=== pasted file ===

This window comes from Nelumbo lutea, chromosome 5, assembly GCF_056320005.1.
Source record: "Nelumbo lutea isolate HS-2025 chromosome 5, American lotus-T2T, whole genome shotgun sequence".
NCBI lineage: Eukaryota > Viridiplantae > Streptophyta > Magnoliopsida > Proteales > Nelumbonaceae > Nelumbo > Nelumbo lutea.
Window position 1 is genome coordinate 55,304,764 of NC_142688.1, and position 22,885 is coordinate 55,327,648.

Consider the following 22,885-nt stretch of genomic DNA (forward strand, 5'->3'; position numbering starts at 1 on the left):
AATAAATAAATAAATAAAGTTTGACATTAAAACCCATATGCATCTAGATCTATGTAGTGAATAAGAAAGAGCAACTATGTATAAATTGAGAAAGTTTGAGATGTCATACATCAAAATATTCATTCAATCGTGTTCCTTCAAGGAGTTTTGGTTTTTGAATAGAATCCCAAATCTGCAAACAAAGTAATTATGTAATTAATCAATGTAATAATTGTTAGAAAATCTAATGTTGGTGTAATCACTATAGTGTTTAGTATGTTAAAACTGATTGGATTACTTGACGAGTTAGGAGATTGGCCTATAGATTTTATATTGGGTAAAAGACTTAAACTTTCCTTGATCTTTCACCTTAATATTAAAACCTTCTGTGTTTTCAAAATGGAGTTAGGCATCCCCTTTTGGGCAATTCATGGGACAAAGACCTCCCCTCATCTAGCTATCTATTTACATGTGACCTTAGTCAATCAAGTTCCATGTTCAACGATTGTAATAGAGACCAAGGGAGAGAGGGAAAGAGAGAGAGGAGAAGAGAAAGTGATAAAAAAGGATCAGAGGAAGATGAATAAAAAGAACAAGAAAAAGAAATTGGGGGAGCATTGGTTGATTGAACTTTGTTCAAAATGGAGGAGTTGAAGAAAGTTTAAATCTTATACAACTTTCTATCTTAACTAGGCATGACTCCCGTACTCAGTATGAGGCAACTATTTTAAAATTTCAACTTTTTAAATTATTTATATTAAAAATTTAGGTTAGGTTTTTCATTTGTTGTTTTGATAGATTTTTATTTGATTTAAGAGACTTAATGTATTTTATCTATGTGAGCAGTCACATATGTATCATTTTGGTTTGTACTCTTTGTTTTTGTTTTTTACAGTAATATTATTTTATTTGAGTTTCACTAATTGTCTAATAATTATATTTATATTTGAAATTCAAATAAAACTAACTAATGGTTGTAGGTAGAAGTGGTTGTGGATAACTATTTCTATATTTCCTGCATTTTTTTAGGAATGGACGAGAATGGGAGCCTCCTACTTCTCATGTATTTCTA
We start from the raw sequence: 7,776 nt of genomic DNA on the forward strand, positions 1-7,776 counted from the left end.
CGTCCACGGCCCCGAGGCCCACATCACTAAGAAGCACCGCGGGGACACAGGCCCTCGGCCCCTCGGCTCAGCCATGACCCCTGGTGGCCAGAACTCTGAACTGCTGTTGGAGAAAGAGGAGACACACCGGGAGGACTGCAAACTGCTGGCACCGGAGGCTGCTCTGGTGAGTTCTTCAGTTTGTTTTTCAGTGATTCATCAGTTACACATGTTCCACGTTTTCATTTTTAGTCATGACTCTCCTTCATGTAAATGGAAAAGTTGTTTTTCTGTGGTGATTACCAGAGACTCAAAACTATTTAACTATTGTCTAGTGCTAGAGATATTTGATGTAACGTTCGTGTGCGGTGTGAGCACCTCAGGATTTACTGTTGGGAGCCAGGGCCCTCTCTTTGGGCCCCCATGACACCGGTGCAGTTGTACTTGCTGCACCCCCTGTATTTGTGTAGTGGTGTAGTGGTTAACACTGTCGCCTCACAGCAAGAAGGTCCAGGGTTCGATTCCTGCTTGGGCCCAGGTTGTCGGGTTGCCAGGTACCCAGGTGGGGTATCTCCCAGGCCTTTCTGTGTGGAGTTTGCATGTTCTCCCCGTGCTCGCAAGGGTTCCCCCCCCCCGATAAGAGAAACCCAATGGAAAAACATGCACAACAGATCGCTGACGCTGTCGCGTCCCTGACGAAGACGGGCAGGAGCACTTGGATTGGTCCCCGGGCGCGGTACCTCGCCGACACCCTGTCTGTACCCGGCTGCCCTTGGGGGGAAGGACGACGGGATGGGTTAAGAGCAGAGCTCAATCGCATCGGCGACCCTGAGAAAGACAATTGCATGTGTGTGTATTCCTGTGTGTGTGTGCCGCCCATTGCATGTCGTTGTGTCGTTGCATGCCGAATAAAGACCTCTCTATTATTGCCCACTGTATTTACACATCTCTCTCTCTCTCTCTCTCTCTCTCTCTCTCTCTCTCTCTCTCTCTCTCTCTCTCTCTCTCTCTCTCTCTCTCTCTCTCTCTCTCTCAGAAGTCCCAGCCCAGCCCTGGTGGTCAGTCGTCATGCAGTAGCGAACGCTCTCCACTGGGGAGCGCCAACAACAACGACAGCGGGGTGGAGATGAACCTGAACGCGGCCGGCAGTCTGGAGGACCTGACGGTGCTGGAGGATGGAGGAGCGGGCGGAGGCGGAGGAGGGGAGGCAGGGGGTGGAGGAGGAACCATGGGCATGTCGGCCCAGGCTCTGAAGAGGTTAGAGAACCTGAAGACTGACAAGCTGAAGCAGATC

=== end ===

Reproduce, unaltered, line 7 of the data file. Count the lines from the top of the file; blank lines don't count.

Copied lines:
We start from the raw sequence: 7,776 nt of genomic DNA on the forward strand, positions 1-7,776 counted from the left end.